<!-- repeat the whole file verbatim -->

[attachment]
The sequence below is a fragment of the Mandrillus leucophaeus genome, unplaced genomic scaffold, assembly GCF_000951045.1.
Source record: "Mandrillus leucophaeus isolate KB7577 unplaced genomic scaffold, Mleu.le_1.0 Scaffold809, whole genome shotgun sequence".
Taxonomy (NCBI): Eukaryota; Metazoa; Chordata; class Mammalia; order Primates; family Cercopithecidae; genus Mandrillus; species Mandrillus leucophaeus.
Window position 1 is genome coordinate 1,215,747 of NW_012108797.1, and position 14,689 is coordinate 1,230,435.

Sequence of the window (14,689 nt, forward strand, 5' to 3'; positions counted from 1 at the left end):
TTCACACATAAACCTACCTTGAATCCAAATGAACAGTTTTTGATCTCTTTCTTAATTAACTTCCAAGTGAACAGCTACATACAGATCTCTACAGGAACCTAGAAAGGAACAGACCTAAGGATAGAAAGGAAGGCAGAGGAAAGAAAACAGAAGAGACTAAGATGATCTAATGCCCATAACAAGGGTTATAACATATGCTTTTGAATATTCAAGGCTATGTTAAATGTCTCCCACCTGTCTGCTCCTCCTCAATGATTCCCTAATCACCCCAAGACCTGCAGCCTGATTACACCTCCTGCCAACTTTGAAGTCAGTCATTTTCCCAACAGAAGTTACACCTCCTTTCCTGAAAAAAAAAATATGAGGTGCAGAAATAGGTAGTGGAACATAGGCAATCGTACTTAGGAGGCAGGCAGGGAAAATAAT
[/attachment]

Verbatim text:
The sequence below is a fragment of the Mandrillus leucophaeus genome, unplaced genomic scaffold, assembly GCF_000951045.1.
Source record: "Mandrillus leucophaeus isolate KB7577 unplaced genomic scaffold, Mleu.le_1.0 Scaffold809, whole genome shotgun sequence".
Taxonomy (NCBI): Eukaryota; Metazoa; Chordata; class Mammalia; order Primates; family Cercopithecidae; genus Mandrillus; species Mandrillus leucophaeus.
Window position 1 is genome coordinate 1,215,747 of NW_012108797.1, and position 14,689 is coordinate 1,230,435.

Sequence of the window (14,689 nt, forward strand, 5' to 3'; positions counted from 1 at the left end):
TTCACACATAAACCTACCTTGAATCCAAATGAACAGTTTTTGATCTCTTTCTTAATTAACTTCCAAGTGAACAGCTACATACAGATCTCTACAGGAACCTAGAAAGGAACAGACCTAAGGATAGAAAGGAAGGCAGAGGAAAGAAAACAGAAGAGACTAAGATGATCTAATGCCCATAACAAGGGTTATAACATATGCTTTTGAATATTCAAGGCTATGTTAAATGTCTCCCACCTGTCTGCTCCTCCTCAATGATTCCCTAATCACCCCAAGACCTGCAGCCTGATTACACCTCCTGCCAACTTTGAAGTCAGTCATTTTCCCAACAGAAGTTACACCTCCTTTCCTGAAAAAAAAAATATGAGGTGCAGAAATAGGTAGTGGAACATAGGCAATCGTACTTAGGAGGCAGGCAGGGAAAATAAT